So Pa Dukes is packing it in, and I’m referring of course to Jim Casino of the Schenectady school board, who distinguished himself last August with a series of booze-party photos on Facebook in which his family good-naturedly gave him the Pa Dukes label, which I understand is urban slang for dad.
He missed as many board meetings as he attended after those photos came to light, and the other day he made it official with a letter of resignation. An announcement from the school district’s spokeswoman, Karen Corona, concluded with the now-familiar line, “Follow-up questions and interviews will not be entertained.”
For people interested in cleaning house at the school district, the resignation could hardly have come at a better time, since, no matter what the school board does about the vacancy in the short term, that seat will now be contested in the May election, whereas if Casino had stayed he would have been good until May 2011.
I mean, even if the board appoints another old Jeff Janiszewski sidekick like Warren Snyder to fill the seat, which is my bet, it will only be for a few months.
Or if the board conducts an open interview process, or simply leaves the seat open, or whatever it does. Which means in the May election a total of four seats out of the seven will now be up for grabs. So if those residents of Schenectady who wish to clean house present a convincing slate of candidates they could take control and, if they have the starch, even fire Superintendent Eric Ely.
As one who has recently been making his living off shenanigans in the Schenectady school district, I of course hope this doesn’t happen, but I have to recognize it’s a possibility.
The last time a vacancy occurred, the board shamelessly appointed their recently defeated friend Linda Bellick to fill it, and her seat will be open in May. The seat of Jeff Janiszewski, the former president and guiding light of the board, will be open. And the seat of Maxine Brisport, who serves as sort of compromise president, will also be open. Plus Casino’s.
When you figure that Diane Herrmann, elected last summer as a reformer, is already there, we could be looking at quite a transformation.
As for Mr. Casino, we didn’t get to see his full resignation letter — the school district released just a few anodyne quotes — so we don’t know if he pleaded that he wants to spend more time with his family as disgraced officials so often do.
But given the kind of activities that we saw him participating in with his family in those Facebook photos — beer-pong, kegstands and luging — I hope he has something else in mind.
President Brisport was quoted in the school’s announcement as saying, “The board of education will need to discuss how to respond to his resignation, and I anticipate that a dialog will begin at our next scheduled board meeting,” which is Wednesday at 7 p.m. in the high school.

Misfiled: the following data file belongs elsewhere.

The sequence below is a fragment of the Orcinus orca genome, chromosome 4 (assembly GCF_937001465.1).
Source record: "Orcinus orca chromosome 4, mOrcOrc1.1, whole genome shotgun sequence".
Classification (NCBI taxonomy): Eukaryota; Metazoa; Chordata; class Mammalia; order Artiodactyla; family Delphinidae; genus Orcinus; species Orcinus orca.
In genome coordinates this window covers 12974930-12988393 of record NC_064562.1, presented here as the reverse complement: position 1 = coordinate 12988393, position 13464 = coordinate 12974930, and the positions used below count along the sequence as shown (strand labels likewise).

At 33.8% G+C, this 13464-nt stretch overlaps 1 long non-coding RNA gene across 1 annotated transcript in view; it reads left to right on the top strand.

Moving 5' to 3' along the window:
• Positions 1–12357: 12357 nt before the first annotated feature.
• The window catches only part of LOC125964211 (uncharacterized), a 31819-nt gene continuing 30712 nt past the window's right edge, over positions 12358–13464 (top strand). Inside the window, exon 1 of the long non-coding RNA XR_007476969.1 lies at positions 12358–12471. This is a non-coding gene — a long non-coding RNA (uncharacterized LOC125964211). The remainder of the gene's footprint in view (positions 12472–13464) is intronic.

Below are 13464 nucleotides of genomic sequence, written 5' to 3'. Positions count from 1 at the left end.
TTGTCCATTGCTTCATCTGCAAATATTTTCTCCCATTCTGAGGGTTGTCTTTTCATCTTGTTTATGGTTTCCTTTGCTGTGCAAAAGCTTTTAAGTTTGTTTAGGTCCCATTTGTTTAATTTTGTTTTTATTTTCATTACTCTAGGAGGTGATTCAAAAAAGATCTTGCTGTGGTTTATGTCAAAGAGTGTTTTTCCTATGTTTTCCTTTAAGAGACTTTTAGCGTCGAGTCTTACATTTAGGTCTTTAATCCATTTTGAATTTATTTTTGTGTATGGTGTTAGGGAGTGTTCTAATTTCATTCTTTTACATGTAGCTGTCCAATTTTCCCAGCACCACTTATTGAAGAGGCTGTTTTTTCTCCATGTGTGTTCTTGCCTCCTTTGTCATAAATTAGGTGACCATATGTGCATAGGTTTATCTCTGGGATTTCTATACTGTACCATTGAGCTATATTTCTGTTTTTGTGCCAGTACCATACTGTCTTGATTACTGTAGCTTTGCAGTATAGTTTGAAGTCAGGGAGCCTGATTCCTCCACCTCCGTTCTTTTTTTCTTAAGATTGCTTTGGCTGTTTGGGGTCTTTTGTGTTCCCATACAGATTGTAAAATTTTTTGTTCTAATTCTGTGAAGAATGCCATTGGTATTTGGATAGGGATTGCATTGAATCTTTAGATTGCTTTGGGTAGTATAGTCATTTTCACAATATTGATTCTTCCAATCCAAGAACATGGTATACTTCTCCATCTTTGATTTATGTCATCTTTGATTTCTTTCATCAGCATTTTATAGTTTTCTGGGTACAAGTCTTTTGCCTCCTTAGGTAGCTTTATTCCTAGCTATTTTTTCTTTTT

We’ll see what happens.
Ah, Scott Ritter, in the news again. Accused this time of a little Internet exchange with a person he thought was a 15-year-old girl but was actually a Pennsylvania cop running a sting.
According to an affidavit from the cop, in the township of Barrett, in the Pocono Mountains, Ritter not only had a sexual conversation with the presumed girl but embellished it by turning his Webcam on himself and performing an exercise in what the Victorians would have called self-abuse. This occurred via Yahoo Instant Messenger, on which Ritter employed the online name “delmarm4fun.”
Upon completion of the performance, the cop called the wireless phone number corresponding to the online name and identified himself as a police officer, whereupon, according to his affidavit, “‘delmarm4fun’ provided his personal information as WILLIAM SCOTT RITTER JR. of Delmar, NY.”
So now poor Ritter is charged with unlawful contact with a minor and is looking at up to seven years in prison.
Of course we all remember him from his days as a leading spokesman against President Bush’s invasion of Iraq. He had been chief weapons inspector for the United Nations from 1991 to 1998 and thus seemed to be in as good a position as anyone to know if Iraq possessed the weapons of mass destruction that Bush claimed. He said they did not, and he traveled the world making that case.
And then in January, 2003, that is, with the U.S. on the brink of invading, it came to light that this pesky and embarrassingly knowledgeable campaigner had been arrested a year and a half earlier on a charge of trying to arrange sex with a minor.
Scott Ritter, weapons inspector! Scott Ritter, antiwar campaigner! Soliciting sex with minors!
It was quite a sensation at the time, if you remember.
Well, the case was “adjourned in contemplation of dismissal,” which is a legal maneuver for getting rid of something, and the records were sealed. But now here we are again, and something tells me, with all the attention, it won’t be so easy this time.
One thing that does interest me is police work in Barrett Township, a bucolic area of Pennsylvania with a population of 4,100 and a police force consisting of six members.
Yes, six members, one of whom sits at a computer pretending to be a teenage girl, prowling the Internet for perverty men wherever in cyberspace they may be.
It’s the sort of thing I would expect a somewhat larger agency to do, like maybe the state police, but no, the Barrett Police Department has its own sleuth, Detective Ryan Venneman. One-sixth of its force.
Now if you’re wondering how a citizen can be charged with unlawful contact with a minor when the person he had contact with was actually an adult, rest assured that the laws are written broadly enough to cover this sort of thing.
Just ask Chris Ortloff, the former assemblyman and parole commissioner now in prison for soliciting sex with a minor when he too was dealing only with an adult police officer.